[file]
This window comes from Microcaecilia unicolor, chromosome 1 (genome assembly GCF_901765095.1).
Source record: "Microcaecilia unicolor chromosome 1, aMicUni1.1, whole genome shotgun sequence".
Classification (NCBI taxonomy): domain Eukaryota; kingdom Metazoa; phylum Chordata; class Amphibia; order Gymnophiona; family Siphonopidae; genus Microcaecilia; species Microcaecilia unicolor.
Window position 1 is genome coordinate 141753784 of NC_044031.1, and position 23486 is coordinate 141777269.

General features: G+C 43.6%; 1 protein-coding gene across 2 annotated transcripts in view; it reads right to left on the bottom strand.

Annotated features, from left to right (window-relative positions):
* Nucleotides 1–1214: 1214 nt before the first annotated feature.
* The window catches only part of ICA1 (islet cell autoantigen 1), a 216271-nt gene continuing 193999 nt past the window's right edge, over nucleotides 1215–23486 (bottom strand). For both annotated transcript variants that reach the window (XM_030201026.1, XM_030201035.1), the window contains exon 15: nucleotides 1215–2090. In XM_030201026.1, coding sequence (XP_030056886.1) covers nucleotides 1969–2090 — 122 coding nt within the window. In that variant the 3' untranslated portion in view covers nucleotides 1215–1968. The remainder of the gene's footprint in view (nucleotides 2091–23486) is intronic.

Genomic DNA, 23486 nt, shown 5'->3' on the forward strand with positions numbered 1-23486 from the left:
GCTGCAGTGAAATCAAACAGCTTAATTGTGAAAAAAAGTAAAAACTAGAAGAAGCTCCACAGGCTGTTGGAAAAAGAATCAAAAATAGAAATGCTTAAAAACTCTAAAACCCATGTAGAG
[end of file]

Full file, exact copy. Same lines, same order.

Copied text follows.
This window comes from Microcaecilia unicolor, chromosome 1 (genome assembly GCF_901765095.1).
Source record: "Microcaecilia unicolor chromosome 1, aMicUni1.1, whole genome shotgun sequence".
Classification (NCBI taxonomy): domain Eukaryota; kingdom Metazoa; phylum Chordata; class Amphibia; order Gymnophiona; family Siphonopidae; genus Microcaecilia; species Microcaecilia unicolor.
Window position 1 is genome coordinate 141753784 of NC_044031.1, and position 23486 is coordinate 141777269.

General features: G+C 43.6%; 1 protein-coding gene across 2 annotated transcripts in view; it reads right to left on the bottom strand.

Annotated features, from left to right (window-relative positions):
* Nucleotides 1–1214: 1214 nt before the first annotated feature.
* The window catches only part of ICA1 (islet cell autoantigen 1), a 216271-nt gene continuing 193999 nt past the window's right edge, over nucleotides 1215–23486 (bottom strand). For both annotated transcript variants that reach the window (XM_030201026.1, XM_030201035.1), the window contains exon 15: nucleotides 1215–2090. In XM_030201026.1, coding sequence (XP_030056886.1) covers nucleotides 1969–2090 — 122 coding nt within the window. In that variant the 3' untranslated portion in view covers nucleotides 1215–1968. The remainder of the gene's footprint in view (nucleotides 2091–23486) is intronic.

Genomic DNA, 23486 nt, shown 5'->3' on the forward strand with positions numbered 1-23486 from the left:
GCTGCAGTGAAATCAAACAGCTTAATTGTGAAAAAAAGTAAAAACTAGAAGAAGCTCCACAGGCTGTTGGAAAAAGAATCAAAAATAGAAATGCTTAAAAACTCTAAAACCCATGTAGAG